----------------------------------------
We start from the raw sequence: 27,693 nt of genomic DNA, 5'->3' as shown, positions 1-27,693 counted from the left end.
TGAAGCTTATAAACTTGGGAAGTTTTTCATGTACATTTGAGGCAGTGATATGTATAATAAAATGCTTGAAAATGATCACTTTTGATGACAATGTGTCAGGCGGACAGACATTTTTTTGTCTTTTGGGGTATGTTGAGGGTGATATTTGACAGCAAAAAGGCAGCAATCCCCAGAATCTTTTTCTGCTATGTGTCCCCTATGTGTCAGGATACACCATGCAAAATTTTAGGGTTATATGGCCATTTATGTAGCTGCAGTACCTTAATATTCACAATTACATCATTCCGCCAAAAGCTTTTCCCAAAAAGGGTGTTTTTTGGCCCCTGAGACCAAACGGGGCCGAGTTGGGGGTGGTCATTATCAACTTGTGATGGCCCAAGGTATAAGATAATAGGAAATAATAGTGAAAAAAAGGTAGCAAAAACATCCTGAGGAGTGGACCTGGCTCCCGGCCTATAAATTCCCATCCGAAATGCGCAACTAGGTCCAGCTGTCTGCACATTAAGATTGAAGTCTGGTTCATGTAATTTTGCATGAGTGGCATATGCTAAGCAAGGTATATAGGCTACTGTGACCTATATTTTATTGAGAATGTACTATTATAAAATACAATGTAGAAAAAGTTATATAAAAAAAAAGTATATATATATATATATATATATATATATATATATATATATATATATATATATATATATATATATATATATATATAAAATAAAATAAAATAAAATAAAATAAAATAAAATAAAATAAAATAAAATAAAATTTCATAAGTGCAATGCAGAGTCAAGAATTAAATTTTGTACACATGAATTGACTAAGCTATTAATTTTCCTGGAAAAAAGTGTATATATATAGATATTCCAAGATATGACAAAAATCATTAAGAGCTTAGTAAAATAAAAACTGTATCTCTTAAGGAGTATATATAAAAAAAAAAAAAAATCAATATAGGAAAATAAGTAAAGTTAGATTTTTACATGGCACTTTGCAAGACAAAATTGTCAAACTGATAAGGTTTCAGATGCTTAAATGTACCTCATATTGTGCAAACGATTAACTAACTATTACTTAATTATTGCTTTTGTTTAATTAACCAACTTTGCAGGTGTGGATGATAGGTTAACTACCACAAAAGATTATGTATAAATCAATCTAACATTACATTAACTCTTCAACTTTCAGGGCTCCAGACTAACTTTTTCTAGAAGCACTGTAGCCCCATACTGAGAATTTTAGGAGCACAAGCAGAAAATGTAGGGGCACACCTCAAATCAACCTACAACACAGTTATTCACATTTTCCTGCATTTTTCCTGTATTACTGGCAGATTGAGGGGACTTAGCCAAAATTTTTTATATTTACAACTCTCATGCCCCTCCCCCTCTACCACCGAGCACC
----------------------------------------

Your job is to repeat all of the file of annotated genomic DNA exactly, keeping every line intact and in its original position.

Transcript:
We start from the raw sequence: 27,693 nt of genomic DNA, 5'->3' as shown, positions 1-27,693 counted from the left end.
TGAAGCTTATAAACTTGGGAAGTTTTTCATGTACATTTGAGGCAGTGATATGTATAATAAAATGCTTGAAAATGATCACTTTTGATGACAATGTGTCAGGCGGACAGACATTTTTTTGTCTTTTGGGGTATGTTGAGGGTGATATTTGACAGCAAAAAGGCAGCAATCCCCAGAATCTTTTTCTGCTATGTGTCCCCTATGTGTCAGGATACACCATGCAAAATTTTAGGGTTATATGGCCATTTATGTAGCTGCAGTACCTTAATATTCACAATTACATCATTCCGCCAAAAGCTTTTCCCAAAAAGGGTGTTTTTTGGCCCCTGAGACCAAACGGGGCCGAGTTGGGGGTGGTCATTATCAACTTGTGATGGCCCAAGGTATAAGATAATAGGAAATAATAGTGAAAAAAAGGTAGCAAAAACATCCTGAGGAGTGGACCTGGCTCCCGGCCTATAAATTCCCATCCGAAATGCGCAACTAGGTCCAGCTGTCTGCACATTAAGATTGAAGTCTGGTTCATGTAATTTTGCATGAGTGGCATATGCTAAGCAAGGTATATAGGCTACTGTGACCTATATTTTATTGAGAATGTACTATTATAAAATACAATGTAGAAAAAGTTATATAAAAAAAAAGTATATATATATATATATATATATATATATATATATATATATATATATATATATATATATATATATATATATATATAAAATAAAATAAAATAAAATAAAATAAAATAAAATAAAATAAAATAAAATAAAATTTCATAAGTGCAATGCAGAGTCAAGAATTAAATTTTGTACACATGAATTGACTAAGCTATTAATTTTCCTGGAAAAAAGTGTATATATATAGATATTCCAAGATATGACAAAAATCATTAAGAGCTTAGTAAAATAAAAACTGTATCTCTTAAGGAGTATATATAAAAAAAAAAAAAAATCAATATAGGAAAATAAGTAAAGTTAGATTTTTACATGGCACTTTGCAAGACAAAATTGTCAAACTGATAAGGTTTCAGATGCTTAAATGTACCTCATATTGTGCAAACGATTAACTAACTATTACTTAATTATTGCTTTTGTTTAATTAACCAACTTTGCAGGTGTGGATGATAGGTTAACTACCACAAAAGATTATGTATAAATCAATCTAACATTACATTAACTCTTCAACTTTCAGGGCTCCAGACTAACTTTTTCTAGAAGCACTGTAGCCCCATACTGAGAATTTTAGGAGCACAAGCAGAAAATGTAGGGGCACACCTCAAATCAACCTACAACACAGTTATTCACATTTTCCTGCATTTTTCCTGTATTACTGGCAGATTGAGGGGACTTAGCCAAAATTTTTTATATTTACAACTCTCATGCCCCTCCCCCTCTACCACCGAGCACC